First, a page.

Credit Origination

From Open Risk Manual


Credit Origination is the process by which a lender or other credit granting institution approves for a new credit product or exposures (such as a new loan, mortgage, credit card etc) and performs initial processing. Origination starts with an application from a new or existing client and (for approved transactions) ends with the remittance of any upfront monies and the integration of the new exposure into the existing Credit Portfolio.

The precise steps involved in credit origination will vary by market, product (including whether it is secured by collateral, the size of exposure etc). Regulatory requirements and guidelines will in general apply.[1]


  • Credit Underwriting
  • Loan Origination

Elements of the Credit Origination Process

The decomposition of the credit origination process depends heavily on client, product, market structure and other general factors (regulation). The following components outline the main items usually present (we ignore here issues such as customer identification and KYC regulations)

  • A suitable application channel where a transaction can be initiated (Physical branches, online applications, peer-to-peer markets, syndication markets etc.)
  • A Credit Application Process whereby a client requests credit and provides required information (in paper or digital format)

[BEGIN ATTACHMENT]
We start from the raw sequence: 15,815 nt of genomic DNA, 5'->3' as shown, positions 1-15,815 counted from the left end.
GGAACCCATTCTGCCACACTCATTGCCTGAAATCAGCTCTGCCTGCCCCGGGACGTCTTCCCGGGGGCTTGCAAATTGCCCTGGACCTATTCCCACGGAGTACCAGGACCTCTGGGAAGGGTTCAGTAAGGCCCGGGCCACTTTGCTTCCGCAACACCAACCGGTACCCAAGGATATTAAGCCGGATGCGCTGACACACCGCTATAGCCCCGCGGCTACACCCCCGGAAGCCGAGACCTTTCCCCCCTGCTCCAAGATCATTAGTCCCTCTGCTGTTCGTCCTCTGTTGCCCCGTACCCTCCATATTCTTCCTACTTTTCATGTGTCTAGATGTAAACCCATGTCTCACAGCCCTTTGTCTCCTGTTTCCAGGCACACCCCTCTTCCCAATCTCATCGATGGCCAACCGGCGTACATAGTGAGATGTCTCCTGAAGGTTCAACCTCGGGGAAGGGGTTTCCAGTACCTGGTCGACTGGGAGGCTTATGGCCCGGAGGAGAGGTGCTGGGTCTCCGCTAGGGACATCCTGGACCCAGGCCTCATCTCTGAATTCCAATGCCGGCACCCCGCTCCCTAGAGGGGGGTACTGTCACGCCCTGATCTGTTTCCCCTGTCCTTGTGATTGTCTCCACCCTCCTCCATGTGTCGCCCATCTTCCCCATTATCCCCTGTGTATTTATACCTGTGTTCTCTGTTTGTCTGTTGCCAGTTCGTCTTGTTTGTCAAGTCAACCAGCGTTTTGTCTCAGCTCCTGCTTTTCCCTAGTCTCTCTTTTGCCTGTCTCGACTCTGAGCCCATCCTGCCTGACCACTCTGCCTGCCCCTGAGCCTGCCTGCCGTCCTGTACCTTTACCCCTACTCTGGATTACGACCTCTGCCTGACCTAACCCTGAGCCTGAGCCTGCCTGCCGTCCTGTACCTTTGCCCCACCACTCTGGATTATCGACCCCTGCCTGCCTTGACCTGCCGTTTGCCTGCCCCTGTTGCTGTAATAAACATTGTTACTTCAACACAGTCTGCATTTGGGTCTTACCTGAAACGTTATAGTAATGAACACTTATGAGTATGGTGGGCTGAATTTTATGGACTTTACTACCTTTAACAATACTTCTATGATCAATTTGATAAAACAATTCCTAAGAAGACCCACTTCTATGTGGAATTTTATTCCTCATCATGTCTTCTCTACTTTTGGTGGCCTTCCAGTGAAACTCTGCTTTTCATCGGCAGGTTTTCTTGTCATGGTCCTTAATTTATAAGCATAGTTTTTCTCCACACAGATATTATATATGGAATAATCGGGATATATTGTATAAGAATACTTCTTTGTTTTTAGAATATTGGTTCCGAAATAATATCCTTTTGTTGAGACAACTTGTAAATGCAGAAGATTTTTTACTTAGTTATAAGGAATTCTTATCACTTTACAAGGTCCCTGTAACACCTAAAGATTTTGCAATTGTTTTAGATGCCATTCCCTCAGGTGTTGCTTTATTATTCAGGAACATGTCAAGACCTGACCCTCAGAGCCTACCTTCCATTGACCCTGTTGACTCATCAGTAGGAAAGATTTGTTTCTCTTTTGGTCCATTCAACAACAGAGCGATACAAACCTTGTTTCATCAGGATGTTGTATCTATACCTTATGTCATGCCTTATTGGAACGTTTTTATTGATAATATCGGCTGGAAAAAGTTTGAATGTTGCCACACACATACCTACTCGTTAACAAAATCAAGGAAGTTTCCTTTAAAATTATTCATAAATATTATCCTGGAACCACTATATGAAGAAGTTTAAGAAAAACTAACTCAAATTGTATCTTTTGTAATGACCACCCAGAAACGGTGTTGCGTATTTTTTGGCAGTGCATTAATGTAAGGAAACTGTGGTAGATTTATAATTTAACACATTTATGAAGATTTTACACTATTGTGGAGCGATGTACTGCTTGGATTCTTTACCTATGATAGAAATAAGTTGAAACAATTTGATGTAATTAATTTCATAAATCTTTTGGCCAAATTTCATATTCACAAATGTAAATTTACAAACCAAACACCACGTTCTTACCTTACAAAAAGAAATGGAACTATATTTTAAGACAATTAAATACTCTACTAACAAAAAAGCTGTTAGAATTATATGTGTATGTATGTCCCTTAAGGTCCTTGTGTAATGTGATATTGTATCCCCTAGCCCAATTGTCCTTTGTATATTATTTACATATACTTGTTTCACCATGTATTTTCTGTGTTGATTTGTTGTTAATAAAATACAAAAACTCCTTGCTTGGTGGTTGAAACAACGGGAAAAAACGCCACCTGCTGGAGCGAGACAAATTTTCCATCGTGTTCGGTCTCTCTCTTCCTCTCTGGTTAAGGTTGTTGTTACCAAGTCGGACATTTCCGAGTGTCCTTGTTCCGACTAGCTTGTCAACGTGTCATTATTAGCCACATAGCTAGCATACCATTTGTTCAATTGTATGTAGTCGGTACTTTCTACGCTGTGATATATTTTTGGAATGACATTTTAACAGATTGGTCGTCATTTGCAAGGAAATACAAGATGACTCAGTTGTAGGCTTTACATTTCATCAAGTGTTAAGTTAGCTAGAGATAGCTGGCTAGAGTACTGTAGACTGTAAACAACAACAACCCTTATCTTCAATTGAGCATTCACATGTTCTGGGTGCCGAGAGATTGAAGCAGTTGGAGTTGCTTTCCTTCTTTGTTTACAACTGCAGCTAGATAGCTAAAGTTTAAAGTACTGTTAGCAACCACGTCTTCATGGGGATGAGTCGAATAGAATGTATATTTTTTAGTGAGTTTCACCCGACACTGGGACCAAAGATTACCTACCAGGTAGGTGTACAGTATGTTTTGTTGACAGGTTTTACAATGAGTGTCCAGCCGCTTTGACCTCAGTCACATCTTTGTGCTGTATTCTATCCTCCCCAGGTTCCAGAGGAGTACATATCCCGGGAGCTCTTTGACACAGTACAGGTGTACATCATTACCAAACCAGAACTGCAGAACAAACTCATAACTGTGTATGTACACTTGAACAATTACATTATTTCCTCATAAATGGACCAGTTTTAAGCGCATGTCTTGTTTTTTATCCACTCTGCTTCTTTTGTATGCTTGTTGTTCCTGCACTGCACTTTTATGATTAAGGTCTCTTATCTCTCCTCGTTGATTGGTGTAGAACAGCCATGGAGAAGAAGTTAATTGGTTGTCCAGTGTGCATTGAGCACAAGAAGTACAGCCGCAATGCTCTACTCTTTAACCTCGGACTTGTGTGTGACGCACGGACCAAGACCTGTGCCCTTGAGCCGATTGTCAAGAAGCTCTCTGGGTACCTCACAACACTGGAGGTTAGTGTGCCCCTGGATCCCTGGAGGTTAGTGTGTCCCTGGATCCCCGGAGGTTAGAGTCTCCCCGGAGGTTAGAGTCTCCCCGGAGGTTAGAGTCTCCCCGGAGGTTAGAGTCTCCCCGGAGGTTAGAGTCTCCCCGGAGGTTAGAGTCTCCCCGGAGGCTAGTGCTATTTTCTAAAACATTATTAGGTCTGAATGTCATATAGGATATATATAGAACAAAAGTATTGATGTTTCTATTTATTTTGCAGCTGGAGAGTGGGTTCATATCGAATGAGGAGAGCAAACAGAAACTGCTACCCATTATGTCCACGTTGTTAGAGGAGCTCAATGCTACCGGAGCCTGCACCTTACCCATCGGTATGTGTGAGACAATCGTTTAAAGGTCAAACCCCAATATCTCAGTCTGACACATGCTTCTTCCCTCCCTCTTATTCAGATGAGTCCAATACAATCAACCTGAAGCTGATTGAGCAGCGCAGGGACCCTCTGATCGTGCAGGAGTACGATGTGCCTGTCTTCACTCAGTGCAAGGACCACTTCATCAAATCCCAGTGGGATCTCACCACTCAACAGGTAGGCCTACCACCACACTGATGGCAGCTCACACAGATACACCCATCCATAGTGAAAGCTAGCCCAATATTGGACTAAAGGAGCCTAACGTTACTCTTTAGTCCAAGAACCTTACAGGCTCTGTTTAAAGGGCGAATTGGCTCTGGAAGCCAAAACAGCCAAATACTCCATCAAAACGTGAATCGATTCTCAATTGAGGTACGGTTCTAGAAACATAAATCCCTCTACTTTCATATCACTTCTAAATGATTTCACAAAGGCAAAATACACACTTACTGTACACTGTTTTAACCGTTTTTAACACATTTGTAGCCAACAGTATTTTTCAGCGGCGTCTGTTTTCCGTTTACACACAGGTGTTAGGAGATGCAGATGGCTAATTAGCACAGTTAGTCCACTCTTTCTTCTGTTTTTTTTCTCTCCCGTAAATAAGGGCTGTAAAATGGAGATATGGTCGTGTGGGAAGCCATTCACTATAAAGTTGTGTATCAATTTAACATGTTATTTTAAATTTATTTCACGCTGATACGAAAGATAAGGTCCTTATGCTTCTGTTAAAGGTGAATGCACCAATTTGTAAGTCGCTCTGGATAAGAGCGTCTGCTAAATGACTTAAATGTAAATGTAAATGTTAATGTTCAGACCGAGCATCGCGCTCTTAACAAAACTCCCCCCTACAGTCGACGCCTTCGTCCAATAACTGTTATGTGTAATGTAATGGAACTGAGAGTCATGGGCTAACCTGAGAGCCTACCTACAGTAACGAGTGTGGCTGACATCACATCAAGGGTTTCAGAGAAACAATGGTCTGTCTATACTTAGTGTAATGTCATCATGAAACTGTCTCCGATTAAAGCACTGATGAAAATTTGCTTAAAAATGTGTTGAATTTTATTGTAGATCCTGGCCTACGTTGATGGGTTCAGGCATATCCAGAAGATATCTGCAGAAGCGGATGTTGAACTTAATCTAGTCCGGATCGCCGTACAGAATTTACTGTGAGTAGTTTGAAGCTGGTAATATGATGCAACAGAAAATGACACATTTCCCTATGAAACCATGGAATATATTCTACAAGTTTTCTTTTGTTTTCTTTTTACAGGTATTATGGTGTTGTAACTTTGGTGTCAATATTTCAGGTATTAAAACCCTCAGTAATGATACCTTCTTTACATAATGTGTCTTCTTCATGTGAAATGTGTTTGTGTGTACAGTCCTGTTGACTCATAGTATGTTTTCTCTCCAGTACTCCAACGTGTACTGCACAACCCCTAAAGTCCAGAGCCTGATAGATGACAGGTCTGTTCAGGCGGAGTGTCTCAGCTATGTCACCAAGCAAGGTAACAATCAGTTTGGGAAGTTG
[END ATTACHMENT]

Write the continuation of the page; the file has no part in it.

• Credit Evaluation, whereby the lender analyses a proposed transaction by processing the available information and decides on accepting or rejecting
    • Collateral Appraisal (where applicable)
    • Credit Pricing, whereby the lender decides on proposed lending rate or credit premium
    • Credit Structuring, whereby the lender may adjust further elements of the proposed contract (clauses)
  • Closing Document Preparation whereby the lender prepares and presents to the customer the proposed contract
  • Funding, whereby the lender credits the client account with funds, books the transaction within their own systems

Issues and Challenges

  • For firms funded by debt or deposits the nature and quality of the credit origination process may have significant repercussions for the risk profile of such liabilities
  • Acceptance criteria and associated filtering processes embedded in credit origination may have implications for financial inclusion
  • In a Securitization context, the underlying exposures in portfolio need to be underwritten based on similar underwriting standards which apply similar approaches to the assessment of Credit Risk associated with the underlying exposures

See Also


  1. EBA, Guidelines on loan origination and monitoring EBA/GL/2020/06